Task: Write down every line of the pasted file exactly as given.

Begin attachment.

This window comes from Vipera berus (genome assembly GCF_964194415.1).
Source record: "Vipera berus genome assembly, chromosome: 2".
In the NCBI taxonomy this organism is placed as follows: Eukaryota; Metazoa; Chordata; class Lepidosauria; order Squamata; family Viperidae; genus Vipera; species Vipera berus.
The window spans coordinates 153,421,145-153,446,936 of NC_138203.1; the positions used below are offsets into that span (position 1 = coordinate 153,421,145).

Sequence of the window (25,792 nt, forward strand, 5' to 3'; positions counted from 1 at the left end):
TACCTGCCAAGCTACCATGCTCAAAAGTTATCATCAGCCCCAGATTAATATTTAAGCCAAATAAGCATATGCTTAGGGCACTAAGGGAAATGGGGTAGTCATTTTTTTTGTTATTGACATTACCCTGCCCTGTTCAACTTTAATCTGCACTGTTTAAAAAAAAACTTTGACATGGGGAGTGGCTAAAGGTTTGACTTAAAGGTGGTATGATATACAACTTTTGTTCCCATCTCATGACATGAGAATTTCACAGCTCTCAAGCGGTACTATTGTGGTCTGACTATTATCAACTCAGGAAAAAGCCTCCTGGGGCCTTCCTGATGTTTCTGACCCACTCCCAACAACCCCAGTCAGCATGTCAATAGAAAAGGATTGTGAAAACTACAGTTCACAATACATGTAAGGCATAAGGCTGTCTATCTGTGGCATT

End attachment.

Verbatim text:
This window comes from Vipera berus (genome assembly GCF_964194415.1).
Source record: "Vipera berus genome assembly, chromosome: 2".
In the NCBI taxonomy this organism is placed as follows: Eukaryota; Metazoa; Chordata; class Lepidosauria; order Squamata; family Viperidae; genus Vipera; species Vipera berus.
The window spans coordinates 153,421,145-153,446,936 of NC_138203.1; the positions used below are offsets into that span (position 1 = coordinate 153,421,145).

Sequence of the window (25,792 nt, forward strand, 5' to 3'; positions counted from 1 at the left end):
TACCTGCCAAGCTACCATGCTCAAAAGTTATCATCAGCCCCAGATTAATATTTAAGCCAAATAAGCATATGCTTAGGGCACTAAGGGAAATGGGGTAGTCATTTTTTTTGTTATTGACATTACCCTGCCCTGTTCAACTTTAATCTGCACTGTTTAAAAAAAAACTTTGACATGGGGAGTGGCTAAAGGTTTGACTTAAAGGTGGTATGATATACAACTTTTGTTCCCATCTCATGACATGAGAATTTCACAGCTCTCAAGCGGTACTATTGTGGTCTGACTATTATCAACTCAGGAAAAAGCCTCCTGGGGCCTTCCTGATGTTTCTGACCCACTCCCAACAACCCCAGTCAGCATGTCAATAGAAAAGGATTGTGAAAACTACAGTTCACAATACATGTAAGGCATAAGGCTGTCTATCTGTGGCATT